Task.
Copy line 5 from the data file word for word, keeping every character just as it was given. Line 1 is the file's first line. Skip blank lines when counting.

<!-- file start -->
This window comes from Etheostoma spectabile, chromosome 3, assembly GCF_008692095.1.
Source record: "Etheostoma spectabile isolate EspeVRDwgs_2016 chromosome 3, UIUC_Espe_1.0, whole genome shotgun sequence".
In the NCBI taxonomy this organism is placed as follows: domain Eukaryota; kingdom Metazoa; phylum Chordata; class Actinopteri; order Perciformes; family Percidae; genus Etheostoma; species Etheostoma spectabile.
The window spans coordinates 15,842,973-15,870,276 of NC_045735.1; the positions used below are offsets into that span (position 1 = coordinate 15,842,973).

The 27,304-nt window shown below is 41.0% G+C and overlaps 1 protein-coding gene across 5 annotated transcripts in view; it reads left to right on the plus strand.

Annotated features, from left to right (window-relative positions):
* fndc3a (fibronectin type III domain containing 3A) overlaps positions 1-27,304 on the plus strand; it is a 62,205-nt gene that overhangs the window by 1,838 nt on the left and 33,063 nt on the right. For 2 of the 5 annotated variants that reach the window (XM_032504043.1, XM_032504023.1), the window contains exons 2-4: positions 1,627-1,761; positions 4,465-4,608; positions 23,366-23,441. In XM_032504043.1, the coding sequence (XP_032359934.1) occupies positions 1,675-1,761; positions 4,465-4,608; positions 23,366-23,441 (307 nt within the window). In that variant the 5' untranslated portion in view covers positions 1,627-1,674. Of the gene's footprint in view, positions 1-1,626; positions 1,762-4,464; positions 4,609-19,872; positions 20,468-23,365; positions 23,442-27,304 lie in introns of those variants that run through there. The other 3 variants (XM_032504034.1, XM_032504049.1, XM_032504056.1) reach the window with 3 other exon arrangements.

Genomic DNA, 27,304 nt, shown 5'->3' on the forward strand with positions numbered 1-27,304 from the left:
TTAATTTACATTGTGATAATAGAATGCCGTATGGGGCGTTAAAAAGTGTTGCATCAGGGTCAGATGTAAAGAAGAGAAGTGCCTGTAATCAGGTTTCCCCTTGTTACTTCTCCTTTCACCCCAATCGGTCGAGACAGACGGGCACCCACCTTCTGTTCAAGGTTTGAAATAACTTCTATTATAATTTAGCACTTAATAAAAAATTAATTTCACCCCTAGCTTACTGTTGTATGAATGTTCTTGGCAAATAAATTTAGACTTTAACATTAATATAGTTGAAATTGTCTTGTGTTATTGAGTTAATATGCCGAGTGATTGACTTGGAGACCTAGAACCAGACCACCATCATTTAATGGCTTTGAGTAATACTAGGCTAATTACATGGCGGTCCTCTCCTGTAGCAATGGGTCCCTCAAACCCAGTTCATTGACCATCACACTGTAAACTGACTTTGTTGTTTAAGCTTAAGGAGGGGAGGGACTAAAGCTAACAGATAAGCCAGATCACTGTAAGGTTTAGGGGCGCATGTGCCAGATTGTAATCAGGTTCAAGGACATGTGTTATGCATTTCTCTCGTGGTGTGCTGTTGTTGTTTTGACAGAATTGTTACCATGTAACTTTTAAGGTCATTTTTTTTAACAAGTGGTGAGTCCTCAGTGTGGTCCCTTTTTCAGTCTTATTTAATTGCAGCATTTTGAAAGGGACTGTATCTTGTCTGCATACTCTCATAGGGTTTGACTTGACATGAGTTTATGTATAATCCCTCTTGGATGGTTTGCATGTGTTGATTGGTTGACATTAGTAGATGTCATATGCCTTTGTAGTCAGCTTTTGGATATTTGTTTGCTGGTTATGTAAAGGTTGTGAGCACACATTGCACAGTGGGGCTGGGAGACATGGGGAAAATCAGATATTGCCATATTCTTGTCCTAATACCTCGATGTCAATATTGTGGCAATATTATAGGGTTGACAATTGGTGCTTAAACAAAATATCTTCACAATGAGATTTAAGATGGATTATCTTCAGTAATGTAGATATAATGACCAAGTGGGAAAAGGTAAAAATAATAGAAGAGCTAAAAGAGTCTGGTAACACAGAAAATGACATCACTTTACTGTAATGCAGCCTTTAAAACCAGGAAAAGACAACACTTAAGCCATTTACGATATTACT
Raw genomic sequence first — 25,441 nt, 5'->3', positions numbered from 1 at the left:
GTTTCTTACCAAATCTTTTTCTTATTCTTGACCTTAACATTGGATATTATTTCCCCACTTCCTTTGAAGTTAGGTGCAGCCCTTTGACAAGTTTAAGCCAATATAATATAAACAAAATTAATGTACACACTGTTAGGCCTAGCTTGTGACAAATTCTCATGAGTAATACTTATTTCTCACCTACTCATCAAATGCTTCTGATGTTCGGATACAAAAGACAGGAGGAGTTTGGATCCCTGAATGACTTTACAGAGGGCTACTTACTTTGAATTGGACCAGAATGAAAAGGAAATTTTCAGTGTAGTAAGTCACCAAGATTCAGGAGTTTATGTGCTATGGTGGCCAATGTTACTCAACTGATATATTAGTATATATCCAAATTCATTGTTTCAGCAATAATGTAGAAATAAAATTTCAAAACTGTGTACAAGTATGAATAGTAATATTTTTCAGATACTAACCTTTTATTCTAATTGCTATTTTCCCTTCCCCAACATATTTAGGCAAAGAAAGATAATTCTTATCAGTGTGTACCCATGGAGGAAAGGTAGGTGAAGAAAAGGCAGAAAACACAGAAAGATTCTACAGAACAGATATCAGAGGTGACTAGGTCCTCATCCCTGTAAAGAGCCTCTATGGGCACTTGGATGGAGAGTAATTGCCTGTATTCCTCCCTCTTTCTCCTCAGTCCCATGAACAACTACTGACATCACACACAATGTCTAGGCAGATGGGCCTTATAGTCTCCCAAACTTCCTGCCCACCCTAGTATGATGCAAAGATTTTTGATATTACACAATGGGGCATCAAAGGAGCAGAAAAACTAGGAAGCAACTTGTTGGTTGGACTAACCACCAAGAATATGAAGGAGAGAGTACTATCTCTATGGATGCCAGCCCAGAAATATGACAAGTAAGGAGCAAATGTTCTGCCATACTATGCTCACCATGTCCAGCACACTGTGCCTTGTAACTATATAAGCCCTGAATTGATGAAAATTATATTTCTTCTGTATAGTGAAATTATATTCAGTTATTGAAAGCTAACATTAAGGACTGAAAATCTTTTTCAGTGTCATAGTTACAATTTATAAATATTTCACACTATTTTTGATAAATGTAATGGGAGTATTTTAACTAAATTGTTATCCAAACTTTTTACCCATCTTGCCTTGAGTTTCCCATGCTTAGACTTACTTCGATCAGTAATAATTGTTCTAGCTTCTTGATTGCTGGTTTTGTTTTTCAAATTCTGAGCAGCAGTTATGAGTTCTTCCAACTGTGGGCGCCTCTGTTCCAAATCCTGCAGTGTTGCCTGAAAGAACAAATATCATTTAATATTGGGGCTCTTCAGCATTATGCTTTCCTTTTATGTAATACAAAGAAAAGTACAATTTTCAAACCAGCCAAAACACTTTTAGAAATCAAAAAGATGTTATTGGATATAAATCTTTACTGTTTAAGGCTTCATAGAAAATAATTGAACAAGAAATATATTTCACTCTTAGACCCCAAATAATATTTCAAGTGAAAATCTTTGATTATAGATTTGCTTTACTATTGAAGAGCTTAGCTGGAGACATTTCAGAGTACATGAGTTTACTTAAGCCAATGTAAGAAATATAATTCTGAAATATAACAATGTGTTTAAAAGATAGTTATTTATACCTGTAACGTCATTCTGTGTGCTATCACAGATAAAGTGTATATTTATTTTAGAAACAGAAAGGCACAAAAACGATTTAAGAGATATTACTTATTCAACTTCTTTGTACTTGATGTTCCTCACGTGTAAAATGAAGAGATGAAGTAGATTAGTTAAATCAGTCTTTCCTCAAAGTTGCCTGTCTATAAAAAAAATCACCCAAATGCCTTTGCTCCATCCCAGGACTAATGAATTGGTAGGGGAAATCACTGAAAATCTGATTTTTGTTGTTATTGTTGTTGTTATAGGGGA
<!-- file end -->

The 27,304-nt window shown below is 41.0% G+C and overlaps 1 protein-coding gene across 5 annotated transcripts in view; it reads left to right on the plus strand.